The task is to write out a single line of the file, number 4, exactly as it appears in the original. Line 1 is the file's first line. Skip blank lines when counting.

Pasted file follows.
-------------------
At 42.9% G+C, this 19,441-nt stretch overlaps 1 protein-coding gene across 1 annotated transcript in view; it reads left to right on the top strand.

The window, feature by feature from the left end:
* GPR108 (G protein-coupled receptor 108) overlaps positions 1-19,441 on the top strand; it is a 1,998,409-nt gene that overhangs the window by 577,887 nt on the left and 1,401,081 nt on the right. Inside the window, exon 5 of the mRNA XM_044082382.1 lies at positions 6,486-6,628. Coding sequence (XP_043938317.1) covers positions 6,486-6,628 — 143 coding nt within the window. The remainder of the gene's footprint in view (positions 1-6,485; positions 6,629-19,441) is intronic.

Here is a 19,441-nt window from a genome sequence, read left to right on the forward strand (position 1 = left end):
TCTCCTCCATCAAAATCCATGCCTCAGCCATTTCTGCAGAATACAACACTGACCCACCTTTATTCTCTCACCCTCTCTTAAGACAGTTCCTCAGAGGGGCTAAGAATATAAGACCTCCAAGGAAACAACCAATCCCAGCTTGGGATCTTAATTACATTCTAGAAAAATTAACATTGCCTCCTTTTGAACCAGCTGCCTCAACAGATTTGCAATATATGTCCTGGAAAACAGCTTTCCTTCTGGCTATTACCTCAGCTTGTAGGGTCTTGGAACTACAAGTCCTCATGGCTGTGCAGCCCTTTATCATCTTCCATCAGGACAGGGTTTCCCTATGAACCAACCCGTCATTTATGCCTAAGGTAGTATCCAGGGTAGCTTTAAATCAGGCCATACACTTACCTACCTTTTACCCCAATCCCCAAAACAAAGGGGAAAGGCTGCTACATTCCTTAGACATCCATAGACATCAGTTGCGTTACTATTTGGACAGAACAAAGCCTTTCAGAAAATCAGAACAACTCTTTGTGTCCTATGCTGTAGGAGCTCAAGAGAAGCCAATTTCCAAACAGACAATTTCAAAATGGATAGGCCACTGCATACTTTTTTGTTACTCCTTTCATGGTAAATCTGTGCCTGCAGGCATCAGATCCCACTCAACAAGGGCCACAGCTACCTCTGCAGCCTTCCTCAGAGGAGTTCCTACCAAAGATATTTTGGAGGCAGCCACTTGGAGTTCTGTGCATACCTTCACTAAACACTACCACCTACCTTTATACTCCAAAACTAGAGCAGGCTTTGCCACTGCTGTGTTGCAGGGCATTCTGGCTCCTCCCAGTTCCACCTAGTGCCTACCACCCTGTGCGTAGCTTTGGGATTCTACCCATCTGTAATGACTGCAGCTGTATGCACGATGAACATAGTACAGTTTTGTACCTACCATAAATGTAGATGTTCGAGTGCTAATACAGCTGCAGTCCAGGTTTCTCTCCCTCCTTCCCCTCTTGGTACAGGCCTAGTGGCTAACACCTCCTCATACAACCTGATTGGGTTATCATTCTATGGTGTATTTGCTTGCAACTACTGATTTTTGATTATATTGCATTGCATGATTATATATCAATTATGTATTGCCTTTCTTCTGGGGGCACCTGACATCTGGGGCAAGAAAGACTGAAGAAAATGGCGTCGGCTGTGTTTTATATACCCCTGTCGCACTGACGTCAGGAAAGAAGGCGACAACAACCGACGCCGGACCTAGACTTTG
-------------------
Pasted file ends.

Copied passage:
Here is a 19,441-nt window from a genome sequence, read left to right on the forward strand (position 1 = left end):